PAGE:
This experience truly as taught me a lot about global issues and what it really looks like to be improvised. Prior to this experience my idea of improvised was living in the projects or even being homeless but in my opinion  a lot  of the homeless in america have it better then the families here. At least in America there are shelters, clean water ( except for maybe Flint Michigan)assess to health care and low-cost and/ or free mental health facilities.

Sharita, MFT


Clinic Day 7

Today was our seventh clinic day of nine and our second trip to to a mountainous village about an hour and a half away from the place where we've been staying.  We will make one more trip back to this location tomorrow.  The village is most certainly the most remote place we have worked so far and many of the residents rarely, if ever, see a physician.  We're running clinic out of a small school building and have seen mostly the children that attend the school.  Interesting, it seems a stomach virus has been making its way through the community, and we've seen loads of little children with diarrhea and stomach aches.

We surpassed the 1,000 patient mark today, and in typical American fashion we had to award that lucky patient a goodie-bag full of shampoo, soap, toothpaste, and the likes.  We've also filled upwards of 2,600 prescriptions at this point.  Obviously, with these numbers we've been very busy.  I believe everyone has figured out the system and it seems to be running like a well oiled machine.  Amazing, everyone has maintain a great attitude.  Everyone continues to get along and work hard.  It's truly been a pleasure to work with and get to know the people here with me.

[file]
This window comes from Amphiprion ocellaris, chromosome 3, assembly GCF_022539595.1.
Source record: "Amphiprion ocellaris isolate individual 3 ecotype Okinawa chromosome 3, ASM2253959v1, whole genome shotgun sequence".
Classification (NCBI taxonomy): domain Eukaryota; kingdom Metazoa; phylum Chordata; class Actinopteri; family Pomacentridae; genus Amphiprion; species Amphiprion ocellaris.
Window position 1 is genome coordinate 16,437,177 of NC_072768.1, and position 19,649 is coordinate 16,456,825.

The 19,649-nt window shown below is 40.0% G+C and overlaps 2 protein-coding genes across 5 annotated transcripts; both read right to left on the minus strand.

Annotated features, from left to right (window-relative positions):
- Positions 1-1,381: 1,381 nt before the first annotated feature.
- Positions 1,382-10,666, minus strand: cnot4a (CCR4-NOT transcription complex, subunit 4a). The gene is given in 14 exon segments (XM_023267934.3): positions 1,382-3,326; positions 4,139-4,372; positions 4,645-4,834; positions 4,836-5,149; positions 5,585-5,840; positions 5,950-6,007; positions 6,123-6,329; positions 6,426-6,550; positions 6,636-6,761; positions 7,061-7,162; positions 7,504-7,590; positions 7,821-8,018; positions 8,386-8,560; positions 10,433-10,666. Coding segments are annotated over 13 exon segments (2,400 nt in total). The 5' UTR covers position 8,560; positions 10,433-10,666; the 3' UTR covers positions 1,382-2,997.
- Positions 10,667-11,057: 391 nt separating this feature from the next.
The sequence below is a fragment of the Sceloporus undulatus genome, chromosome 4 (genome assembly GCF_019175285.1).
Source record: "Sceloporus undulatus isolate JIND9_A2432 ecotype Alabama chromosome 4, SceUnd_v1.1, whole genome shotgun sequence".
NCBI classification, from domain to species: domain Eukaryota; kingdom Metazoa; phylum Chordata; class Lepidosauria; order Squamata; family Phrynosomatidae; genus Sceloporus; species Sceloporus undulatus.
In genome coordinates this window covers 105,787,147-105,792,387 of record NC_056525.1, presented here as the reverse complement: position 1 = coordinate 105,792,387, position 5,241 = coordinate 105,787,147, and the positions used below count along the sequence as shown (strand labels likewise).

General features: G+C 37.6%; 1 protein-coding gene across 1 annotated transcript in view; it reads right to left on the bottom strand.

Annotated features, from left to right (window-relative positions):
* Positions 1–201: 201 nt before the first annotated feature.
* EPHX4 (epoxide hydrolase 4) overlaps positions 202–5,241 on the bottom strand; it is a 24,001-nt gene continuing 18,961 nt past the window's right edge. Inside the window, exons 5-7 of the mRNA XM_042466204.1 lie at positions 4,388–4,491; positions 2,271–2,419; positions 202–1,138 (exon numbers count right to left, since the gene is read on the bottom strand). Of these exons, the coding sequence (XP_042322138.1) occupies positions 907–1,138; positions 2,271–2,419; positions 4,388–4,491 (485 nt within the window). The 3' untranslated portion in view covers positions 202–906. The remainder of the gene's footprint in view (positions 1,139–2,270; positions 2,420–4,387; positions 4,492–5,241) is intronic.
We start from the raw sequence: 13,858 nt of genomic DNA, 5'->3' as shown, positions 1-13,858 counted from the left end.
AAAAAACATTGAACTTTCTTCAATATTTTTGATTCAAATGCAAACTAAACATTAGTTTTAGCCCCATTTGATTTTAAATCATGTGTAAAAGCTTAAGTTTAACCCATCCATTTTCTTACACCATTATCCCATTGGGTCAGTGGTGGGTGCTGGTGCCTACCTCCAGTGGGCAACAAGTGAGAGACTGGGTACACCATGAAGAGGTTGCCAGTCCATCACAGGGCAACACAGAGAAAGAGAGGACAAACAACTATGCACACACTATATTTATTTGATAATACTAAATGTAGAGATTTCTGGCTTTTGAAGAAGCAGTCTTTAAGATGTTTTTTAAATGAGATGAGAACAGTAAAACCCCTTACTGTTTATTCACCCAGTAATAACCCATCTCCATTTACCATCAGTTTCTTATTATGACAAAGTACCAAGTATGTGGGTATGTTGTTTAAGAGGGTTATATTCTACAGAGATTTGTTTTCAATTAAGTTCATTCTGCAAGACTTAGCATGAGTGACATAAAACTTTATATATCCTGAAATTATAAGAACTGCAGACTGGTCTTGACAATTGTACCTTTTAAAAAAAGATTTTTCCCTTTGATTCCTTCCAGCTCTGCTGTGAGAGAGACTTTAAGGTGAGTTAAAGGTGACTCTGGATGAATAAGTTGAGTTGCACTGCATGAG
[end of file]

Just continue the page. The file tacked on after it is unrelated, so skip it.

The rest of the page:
With the daily report out of the way, I'd like to reflect for just a bit.  I saw a family of four today: single mom, two little boys, and an oldest sister (8 years old).  None of the children were bad sick, just typical runny noses and cough, the normal stuff just like at home.  One  of the mother's concerns was that the little girl (the only child old enough for school) frequently drank unclean water at school despite her mother's reminder not to do so.  She had battled several episodes of intestinal infections due to this.  The mother explained that clean water was too expensive for her to provide for all of her children.  The daughter's facial expression showed that she well understood the situation.  I realized that I had a bottle of water that was about 3/4 full sitting beside me and I offer it to the little girl saying it certainly wouldn't last long, but she could have it.  (I don't share to pat myself on the back because the water certainly was of not special value to me.  We had a whole cooler full of water I could drink at any time.)  The little girl immediately smiled and after taking the bottle wrapped her arms around my neck.  It was by far the largest displace of sincere gratitude I have seen in two weeks.  I didn't think too much about it at the time, but after clinic I couldn't help but realize how spoiled I am.  We're all extremely lucky to have the comforts that we have back home and even more blessed to be able to be here doing what we're doing.  As cliche as this example may be ( I realize that it is), I hope it can remind us all to be thankful.  We're all very blessed.
Michael, Medical Student

last week at the ranch